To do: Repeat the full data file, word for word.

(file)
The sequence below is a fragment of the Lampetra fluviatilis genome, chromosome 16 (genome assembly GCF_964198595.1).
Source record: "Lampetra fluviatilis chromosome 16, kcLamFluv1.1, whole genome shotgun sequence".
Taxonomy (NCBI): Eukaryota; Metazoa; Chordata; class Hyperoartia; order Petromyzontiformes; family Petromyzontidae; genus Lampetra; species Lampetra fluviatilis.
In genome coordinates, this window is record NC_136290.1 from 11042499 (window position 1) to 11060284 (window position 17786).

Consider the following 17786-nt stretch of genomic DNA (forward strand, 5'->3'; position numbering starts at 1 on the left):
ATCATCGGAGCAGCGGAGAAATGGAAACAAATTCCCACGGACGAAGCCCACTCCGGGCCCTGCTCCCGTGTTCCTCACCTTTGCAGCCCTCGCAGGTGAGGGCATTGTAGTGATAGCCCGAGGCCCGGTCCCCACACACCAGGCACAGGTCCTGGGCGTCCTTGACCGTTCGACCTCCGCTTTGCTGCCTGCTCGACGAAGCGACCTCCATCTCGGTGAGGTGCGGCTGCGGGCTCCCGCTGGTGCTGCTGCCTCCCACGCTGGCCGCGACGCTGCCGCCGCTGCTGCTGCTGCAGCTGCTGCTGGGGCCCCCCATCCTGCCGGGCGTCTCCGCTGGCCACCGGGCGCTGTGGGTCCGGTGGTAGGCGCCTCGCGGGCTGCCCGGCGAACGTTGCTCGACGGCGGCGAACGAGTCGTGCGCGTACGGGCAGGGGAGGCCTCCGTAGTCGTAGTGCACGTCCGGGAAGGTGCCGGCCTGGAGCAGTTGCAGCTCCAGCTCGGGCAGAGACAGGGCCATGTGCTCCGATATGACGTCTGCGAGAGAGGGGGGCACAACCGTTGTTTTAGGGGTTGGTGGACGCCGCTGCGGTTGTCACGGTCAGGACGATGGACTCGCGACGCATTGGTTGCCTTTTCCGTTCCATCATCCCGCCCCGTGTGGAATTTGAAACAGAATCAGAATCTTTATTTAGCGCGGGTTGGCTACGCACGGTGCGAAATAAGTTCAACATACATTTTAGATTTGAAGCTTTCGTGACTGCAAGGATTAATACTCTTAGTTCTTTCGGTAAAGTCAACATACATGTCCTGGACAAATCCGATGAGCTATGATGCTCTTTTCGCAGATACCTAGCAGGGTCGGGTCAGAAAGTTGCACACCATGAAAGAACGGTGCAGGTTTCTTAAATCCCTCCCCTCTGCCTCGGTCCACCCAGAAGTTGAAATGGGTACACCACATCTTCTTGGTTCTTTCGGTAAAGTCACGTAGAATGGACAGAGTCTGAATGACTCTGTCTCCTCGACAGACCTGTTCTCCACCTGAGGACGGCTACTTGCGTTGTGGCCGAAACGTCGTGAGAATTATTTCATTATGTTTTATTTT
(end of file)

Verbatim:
The sequence below is a fragment of the Lampetra fluviatilis genome, chromosome 16 (genome assembly GCF_964198595.1).
Source record: "Lampetra fluviatilis chromosome 16, kcLamFluv1.1, whole genome shotgun sequence".
Taxonomy (NCBI): Eukaryota; Metazoa; Chordata; class Hyperoartia; order Petromyzontiformes; family Petromyzontidae; genus Lampetra; species Lampetra fluviatilis.
In genome coordinates, this window is record NC_136290.1 from 11042499 (window position 1) to 11060284 (window position 17786).

Consider the following 17786-nt stretch of genomic DNA (forward strand, 5'->3'; position numbering starts at 1 on the left):
ATCATCGGAGCAGCGGAGAAATGGAAACAAATTCCCACGGACGAAGCCCACTCCGGGCCCTGCTCCCGTGTTCCTCACCTTTGCAGCCCTCGCAGGTGAGGGCATTGTAGTGATAGCCCGAGGCCCGGTCCCCACACACCAGGCACAGGTCCTGGGCGTCCTTGACCGTTCGACCTCCGCTTTGCTGCCTGCTCGACGAAGCGACCTCCATCTCGGTGAGGTGCGGCTGCGGGCTCCCGCTGGTGCTGCTGCCTCCCACGCTGGCCGCGACGCTGCCGCCGCTGCTGCTGCTGCAGCTGCTGCTGGGGCCCCCCATCCTGCCGGGCGTCTCCGCTGGCCACCGGGCGCTGTGGGTCCGGTGGTAGGCGCCTCGCGGGCTGCCCGGCGAACGTTGCTCGACGGCGGCGAACGAGTCGTGCGCGTACGGGCAGGGGAGGCCTCCGTAGTCGTAGTGCACGTCCGGGAAGGTGCCGGCCTGGAGCAGTTGCAGCTCCAGCTCGGGCAGAGACAGGGCCATGTGCTCCGATATGACGTCTGCGAGAGAGGGGGGCACAACCGTTGTTTTAGGGGTTGGTGGACGCCGCTGCGGTTGTCACGGTCAGGACGATGGACTCGCGACGCATTGGTTGCCTTTTCCGTTCCATCATCCCGCCCCGTGTGGAATTTGAAACAGAATCAGAATCTTTATTTAGCGCGGGTTGGCTACGCACGGTGCGAAATAAGTTCAACATACATTTTAGATTTGAAGCTTTCGTGACTGCAAGGATTAATACTCTTAGTTCTTTCGGTAAAGTCAACATACATGTCCTGGACAAATCCGATGAGCTATGATGCTCTTTTCGCAGATACCTAGCAGGGTCGGGTCAGAAAGTTGCACACCATGAAAGAACGGTGCAGGTTTCTTAAATCCCTCCCCTCTGCCTCGGTCCACCCAGAAGTTGAAATGGGTACACCACATCTTCTTGGTTCTTTCGGTAAAGTCACGTAGAATGGACAGAGTCTGAATGACTCTGTCTCCTCGACAGACCTGTTCTCCACCTGAGGACGGCTACTTGCGTTGTGGCCGAAACGTCGTGAGAATTATTTCATTATGTTTTATTTT